March 03, 2016 — Now, a local business is doing something smart with all that metal.
Over nearly 30 years, Angola’s brutal civil war resulted in the loss of around half a million civilian lives. Although it ended in 2002, the tanks, scrap metal, and guns strewn across the country serve as reminders of the strife.
Now, a local business is doing something smart with all that metal. Luanda-based K2L Capital launched the ADA steel mill—the largest in the country—at a cost of 261.03€ million in December. According to a CNN report, the mill, based in Barra de Dande, in the north of the country, will use scrap metal and guns left behind from the brutal civil war as its primary source of raw material.
The ADA steel mill is a significant investment for the oil-reliant country. Given the recent fall in oil prices, Angola, like other petro-states, is urgently trying diversify its economy away from energy.
“ADA is part of the road to economic diversification as it will bring a new dynamic industry to Angola,” said Georges Choucair, head of of K2L Capital. Choucair reckons that the mill can save the country174.02€ to 261.03€ million in foreign currency reserves by helping the country import less steel. He is aiming for an eventual production capacity of half a million tons of steel per year—more than enough to satisfy the national demand, leaving some over for export.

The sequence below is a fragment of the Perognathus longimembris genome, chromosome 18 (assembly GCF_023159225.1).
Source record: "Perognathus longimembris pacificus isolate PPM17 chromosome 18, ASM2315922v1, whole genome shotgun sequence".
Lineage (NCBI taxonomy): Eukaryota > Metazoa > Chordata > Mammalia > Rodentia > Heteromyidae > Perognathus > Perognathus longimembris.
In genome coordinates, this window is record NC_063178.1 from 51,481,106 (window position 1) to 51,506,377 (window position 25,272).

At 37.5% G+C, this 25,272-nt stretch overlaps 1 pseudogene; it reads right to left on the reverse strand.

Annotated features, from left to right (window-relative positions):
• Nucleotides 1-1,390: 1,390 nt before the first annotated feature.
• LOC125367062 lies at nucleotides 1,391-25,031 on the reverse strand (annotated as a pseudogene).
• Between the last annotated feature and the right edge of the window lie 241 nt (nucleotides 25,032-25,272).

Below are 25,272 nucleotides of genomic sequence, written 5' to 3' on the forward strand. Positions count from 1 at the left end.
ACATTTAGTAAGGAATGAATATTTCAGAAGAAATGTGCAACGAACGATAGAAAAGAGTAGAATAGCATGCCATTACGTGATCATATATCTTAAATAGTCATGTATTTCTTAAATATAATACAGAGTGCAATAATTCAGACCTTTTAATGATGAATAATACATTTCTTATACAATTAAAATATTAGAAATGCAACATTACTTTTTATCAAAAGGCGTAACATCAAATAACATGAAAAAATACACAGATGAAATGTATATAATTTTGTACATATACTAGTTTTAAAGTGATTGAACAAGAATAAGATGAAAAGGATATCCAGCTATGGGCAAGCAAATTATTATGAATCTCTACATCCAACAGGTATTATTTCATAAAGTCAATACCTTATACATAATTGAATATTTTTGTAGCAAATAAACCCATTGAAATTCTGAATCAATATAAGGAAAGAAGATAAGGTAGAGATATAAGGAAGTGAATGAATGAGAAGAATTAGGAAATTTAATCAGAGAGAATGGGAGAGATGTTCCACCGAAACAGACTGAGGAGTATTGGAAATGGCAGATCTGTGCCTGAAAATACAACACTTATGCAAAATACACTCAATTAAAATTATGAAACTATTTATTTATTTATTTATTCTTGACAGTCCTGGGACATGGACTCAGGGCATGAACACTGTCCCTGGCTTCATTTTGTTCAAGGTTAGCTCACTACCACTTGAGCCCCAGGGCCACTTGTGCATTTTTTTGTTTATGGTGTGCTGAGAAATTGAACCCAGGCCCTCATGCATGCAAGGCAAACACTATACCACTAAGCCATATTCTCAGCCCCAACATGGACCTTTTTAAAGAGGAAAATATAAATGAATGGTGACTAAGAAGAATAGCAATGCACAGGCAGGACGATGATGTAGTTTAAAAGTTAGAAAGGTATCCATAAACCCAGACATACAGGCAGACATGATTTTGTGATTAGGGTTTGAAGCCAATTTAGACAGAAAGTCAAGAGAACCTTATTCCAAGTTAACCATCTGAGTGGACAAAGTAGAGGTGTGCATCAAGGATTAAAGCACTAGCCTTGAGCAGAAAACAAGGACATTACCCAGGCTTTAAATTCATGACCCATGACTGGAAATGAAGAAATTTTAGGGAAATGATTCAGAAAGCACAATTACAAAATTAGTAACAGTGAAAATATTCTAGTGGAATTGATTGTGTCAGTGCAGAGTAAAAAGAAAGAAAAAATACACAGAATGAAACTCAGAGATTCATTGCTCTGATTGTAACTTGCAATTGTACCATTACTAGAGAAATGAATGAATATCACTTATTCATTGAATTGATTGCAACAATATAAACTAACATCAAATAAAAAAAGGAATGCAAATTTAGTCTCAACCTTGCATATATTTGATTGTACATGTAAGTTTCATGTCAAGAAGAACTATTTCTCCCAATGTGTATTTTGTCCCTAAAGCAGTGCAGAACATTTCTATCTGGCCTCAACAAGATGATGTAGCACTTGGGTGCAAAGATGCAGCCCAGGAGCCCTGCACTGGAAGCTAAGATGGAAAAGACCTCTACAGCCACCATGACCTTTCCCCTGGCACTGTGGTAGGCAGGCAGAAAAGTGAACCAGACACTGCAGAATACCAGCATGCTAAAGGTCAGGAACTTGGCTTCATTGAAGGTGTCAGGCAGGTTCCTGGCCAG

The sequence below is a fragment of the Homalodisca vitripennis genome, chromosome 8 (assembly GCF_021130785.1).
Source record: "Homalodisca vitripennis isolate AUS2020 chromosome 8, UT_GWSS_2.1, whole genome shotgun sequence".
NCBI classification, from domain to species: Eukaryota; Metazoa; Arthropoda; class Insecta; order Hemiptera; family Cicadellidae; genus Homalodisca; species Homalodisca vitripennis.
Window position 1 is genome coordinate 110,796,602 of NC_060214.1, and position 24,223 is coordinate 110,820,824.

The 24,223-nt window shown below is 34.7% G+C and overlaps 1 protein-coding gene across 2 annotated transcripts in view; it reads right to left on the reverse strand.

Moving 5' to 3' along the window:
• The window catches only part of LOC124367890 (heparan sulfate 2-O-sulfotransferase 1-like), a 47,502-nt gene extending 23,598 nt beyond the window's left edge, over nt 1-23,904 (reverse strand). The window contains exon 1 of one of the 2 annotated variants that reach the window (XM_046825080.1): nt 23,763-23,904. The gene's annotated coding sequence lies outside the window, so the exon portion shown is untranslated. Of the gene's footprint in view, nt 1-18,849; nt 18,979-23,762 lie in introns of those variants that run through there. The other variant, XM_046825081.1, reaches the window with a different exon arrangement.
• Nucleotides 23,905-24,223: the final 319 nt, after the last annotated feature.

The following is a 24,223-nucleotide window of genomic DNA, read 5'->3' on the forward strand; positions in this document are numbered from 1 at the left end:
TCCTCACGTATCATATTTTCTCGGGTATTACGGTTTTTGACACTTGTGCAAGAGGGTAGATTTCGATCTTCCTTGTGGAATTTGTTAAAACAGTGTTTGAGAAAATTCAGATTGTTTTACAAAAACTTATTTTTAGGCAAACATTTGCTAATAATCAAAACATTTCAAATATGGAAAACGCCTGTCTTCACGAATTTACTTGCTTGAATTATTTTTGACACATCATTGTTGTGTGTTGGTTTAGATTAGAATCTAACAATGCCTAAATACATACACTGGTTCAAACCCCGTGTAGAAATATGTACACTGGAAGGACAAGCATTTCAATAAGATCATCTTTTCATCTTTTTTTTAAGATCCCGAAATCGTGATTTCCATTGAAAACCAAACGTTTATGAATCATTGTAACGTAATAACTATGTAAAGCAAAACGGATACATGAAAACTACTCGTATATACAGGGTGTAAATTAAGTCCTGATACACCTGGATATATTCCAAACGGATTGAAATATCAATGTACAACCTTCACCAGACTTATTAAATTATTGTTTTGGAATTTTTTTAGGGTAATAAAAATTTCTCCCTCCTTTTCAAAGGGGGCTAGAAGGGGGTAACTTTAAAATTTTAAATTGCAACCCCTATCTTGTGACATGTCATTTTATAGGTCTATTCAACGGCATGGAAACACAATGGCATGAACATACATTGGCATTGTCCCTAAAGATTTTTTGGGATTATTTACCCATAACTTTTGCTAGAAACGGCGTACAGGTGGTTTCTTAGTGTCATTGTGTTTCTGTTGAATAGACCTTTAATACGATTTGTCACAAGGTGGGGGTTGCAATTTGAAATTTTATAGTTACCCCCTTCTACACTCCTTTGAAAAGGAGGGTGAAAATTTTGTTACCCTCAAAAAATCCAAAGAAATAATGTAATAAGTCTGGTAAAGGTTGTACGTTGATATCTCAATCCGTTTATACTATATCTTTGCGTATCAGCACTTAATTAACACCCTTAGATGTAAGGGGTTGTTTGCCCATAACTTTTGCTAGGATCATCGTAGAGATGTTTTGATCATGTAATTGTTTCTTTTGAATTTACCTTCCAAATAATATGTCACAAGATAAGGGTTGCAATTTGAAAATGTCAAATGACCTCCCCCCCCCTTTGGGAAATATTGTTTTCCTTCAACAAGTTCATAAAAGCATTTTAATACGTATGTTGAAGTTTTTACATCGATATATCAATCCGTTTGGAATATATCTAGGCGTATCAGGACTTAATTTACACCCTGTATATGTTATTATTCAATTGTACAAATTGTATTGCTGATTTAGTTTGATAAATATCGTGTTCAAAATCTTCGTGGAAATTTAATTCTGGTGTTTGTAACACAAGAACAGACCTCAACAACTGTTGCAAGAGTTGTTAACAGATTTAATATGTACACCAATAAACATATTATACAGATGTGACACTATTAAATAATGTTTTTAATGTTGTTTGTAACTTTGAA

Although any diversification of the economy is welcome—as is doing some positive with the relics of Angola’s brutal civil war—steel is perhaps not the best route to resolve Angola’s many economic problems. For one thing, there is a major global glut of steel, pushing down prices and punishing exporters—basically, a similar problem to the oil industry. “Increasing infrastructure and improving human capital might be a better way to diversify,” Rachel Ziemba, managing director of emerging markets at Roubini Global Advisors, told CNBC.
Last November, the IMF recommended (pdf) that Angola focus on “expenditure rationalization” and “prudent spending,” amid feeling that ordinary citizens have not benefited from the country’s oil earnings while the elite live luxuriously. Angola’s government, run by president José Eduardo dos Santos since 1979, has been dogged by allegations of corruption. Isabel dos Santos, daughter of the president, is Africa’s wealthiest woman, generating scrutiny (paywall) over the origins of her fortune.